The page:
Laying bare the truth | Gabriel Buttigieg

Prolific young painter Gabriel Buttigieg speaks to TEODOR RELJIC about his second solo exhibition ‘Nudes’, which comes not too long after his debut a few months back and which – the artist claims – sees him trying to ‘make contact’ with the outside world

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Teodor Reljic
21 December 2016, 8:00am
Three Nudes by Gabriel Buttigieg
Three Nudes by Gabriel Buttigieg
This new exhibition comes quite soon after your first solo show some months ago. Why did you feel the need to exhibit again so soon?

My first solo exhibition, Paintings, was held way back in February. The feedback I received provided a strong motivation for further developing my work, and I have been working hard at exploring the subject of this new exhibition, Nudes, since February. 

I tend to work in bursts, and if I strike a particularly rich vein of inspiration, I can be very productive. For this exhibition, I have chosen a mix of works on canvas and on paper. The works on paper helped me explore a style that allows me to be very free and quick in execution, and the chosen works reflect my attempt at balancing between this freedom and an effective portrayal of the subject. Over these past few months, I have worked with a particular focus for this exhibition, carefully choosing my subjects but allowing myself to try out different styles and media. I have continued working on canvas, but have done a lot of works on paper as well as a number of etchings.

Gabriel Buttigieg
Gabriel Buttigieg
Was a focus on nudes always going to be a priority for you? How did this genre become an integral part of your artistic development, and what do you find so intriguing about it?

Over the past few years that I have been painting, I have always been fascinated by the human figure. In a sense, drawing the human figure, for me, is reaching out, trying to make contact. The nude also represents the need for intimacy, the idea of closeness and the difficulties of relating. My art is about all these themes. These are the themes which at present occupy my thinking. The physicality of the nude also emphasizes the emotional aspect of my art.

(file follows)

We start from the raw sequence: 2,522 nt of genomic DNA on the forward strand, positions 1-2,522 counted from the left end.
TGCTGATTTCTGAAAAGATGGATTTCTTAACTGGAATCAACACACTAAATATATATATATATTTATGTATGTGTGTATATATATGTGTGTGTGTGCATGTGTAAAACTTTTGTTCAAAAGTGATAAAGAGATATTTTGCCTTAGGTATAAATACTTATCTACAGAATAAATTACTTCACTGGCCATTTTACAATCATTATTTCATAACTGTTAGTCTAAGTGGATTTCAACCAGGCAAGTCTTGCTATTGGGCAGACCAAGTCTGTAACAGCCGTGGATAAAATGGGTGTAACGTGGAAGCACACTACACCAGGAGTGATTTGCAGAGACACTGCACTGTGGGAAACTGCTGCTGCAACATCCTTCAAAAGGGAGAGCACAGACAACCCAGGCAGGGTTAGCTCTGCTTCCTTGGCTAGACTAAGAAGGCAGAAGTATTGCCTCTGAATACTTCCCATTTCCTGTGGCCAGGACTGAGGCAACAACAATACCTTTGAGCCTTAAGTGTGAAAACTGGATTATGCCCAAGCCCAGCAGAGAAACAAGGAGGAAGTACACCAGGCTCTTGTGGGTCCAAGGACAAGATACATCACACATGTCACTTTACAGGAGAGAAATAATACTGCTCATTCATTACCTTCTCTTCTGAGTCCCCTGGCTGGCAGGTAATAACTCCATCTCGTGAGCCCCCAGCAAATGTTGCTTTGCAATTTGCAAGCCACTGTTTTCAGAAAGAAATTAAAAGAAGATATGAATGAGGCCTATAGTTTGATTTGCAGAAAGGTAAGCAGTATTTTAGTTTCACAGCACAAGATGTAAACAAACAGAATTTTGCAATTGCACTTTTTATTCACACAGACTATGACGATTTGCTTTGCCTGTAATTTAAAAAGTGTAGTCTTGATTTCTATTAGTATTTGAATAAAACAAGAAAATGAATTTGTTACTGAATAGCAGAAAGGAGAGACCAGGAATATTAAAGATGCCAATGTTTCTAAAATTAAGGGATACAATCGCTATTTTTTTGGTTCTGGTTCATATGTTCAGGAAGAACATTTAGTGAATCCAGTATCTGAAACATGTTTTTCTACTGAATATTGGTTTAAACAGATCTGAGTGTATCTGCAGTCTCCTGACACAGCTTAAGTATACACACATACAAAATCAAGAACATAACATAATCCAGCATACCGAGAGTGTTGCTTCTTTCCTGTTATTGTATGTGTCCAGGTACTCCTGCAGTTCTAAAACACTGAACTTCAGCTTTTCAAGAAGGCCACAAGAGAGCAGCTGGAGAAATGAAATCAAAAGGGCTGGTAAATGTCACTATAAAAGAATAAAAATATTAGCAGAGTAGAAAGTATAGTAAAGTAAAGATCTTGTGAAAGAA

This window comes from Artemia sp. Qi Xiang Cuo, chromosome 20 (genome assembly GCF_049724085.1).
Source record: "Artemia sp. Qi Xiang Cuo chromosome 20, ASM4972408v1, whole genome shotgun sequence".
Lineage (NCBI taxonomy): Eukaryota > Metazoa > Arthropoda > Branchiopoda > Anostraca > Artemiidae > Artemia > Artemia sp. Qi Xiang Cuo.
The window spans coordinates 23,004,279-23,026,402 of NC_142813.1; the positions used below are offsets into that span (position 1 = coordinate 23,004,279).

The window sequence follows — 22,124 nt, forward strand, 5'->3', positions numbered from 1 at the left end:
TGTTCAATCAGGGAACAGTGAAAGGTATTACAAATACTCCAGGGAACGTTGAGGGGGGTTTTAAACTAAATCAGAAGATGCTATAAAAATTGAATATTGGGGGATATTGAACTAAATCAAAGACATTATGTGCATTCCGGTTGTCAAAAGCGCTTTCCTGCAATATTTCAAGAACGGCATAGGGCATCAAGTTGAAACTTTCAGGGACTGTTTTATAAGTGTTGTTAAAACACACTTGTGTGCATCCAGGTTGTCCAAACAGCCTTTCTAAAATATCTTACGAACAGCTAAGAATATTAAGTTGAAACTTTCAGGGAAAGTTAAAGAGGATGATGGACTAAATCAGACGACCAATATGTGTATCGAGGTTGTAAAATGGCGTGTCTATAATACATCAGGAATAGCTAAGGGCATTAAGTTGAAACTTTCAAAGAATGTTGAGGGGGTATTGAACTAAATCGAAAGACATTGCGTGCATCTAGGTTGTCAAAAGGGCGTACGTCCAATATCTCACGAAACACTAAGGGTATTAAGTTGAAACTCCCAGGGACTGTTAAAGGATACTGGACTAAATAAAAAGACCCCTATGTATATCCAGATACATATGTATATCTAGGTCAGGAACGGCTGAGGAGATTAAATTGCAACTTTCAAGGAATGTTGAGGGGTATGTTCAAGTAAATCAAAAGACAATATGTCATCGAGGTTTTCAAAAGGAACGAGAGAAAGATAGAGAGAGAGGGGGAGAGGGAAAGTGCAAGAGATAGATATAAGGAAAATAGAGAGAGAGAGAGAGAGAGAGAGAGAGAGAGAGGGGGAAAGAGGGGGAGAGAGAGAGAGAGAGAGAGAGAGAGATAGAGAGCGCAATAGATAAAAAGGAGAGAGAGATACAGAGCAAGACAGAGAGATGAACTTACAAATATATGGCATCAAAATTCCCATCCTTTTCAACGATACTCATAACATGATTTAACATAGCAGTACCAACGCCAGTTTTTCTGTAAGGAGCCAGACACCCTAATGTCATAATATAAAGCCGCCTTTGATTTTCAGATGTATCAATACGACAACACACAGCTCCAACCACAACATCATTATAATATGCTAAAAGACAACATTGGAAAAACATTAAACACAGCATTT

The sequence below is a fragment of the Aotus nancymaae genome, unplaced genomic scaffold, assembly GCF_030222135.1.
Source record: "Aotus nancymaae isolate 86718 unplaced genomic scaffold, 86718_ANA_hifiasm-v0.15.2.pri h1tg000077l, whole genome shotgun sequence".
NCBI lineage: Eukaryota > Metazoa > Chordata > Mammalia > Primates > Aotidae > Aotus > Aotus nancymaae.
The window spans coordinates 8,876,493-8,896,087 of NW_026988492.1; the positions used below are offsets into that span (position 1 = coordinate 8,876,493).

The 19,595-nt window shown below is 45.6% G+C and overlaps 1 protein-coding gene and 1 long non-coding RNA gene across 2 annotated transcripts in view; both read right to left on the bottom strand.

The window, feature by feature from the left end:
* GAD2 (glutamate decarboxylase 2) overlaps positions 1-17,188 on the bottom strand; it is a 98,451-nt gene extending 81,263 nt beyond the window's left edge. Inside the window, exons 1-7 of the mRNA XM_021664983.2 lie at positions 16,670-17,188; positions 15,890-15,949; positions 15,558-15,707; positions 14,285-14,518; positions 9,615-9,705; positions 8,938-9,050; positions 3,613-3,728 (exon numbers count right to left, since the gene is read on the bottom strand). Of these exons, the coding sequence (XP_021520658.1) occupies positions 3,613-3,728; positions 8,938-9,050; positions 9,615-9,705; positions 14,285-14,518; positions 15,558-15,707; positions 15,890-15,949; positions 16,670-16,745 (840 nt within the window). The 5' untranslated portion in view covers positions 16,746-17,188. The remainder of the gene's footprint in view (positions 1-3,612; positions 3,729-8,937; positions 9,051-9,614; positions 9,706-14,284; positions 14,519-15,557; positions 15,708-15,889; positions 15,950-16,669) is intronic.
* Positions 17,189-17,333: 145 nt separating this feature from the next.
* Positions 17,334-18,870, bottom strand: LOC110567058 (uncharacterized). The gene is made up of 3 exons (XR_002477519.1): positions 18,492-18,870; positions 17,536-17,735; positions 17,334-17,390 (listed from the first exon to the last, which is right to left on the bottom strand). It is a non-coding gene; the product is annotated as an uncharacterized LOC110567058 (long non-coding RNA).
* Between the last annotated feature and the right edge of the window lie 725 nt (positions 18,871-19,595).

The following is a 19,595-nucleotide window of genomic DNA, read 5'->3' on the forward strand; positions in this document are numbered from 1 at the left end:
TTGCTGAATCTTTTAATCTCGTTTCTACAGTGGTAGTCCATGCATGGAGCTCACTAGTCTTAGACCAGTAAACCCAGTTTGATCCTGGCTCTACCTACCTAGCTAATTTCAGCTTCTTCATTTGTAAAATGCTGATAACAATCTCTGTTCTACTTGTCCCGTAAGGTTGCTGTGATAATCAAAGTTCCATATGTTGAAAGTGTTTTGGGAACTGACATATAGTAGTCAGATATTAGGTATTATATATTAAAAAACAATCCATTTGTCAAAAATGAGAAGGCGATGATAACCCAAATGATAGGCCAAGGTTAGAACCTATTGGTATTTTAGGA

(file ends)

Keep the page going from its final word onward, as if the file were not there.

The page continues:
'Male' by Gabriel Buttigieg
'Male' by Gabriel Buttigieg
Throughout the course of the paintings in the exhibition, you often present two different variants of the same subject. What is the reason for this?

I see my art as a journey. I’m looking for different ways of expressing my thoughts and feelings. Sometimes a particular pose strikes a note with me and I explore it by doing various versions of it. Different media, different colour schemes, different styles, all seem to impact on how the art work can be read. The small (or large) differences that come out of the various attempts also help me think about what I am doing, how my work can be improved. I like the nuances that come out of the different versions – I find them more truthful than that one ‘perfect’ version.

What’s next for you?

Once again, being at the exhibition gives me the opportunity to discuss the works with visitors. The feedback is an important way of assessing my art. The paintings work in different ways on different people and their reactions trigger more ideas in me. I am very satisfied by the reactions to this exhibition. If anything, I am raring to start another set of paintings that build on some features that I consider have been particularly successful in this exhibition.

Nudes will remain on display at Pjazza Teatru Rjal, Valletta until December 21

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Teodor Reljic is MaltaToday's culture editor and film critic. He joined t...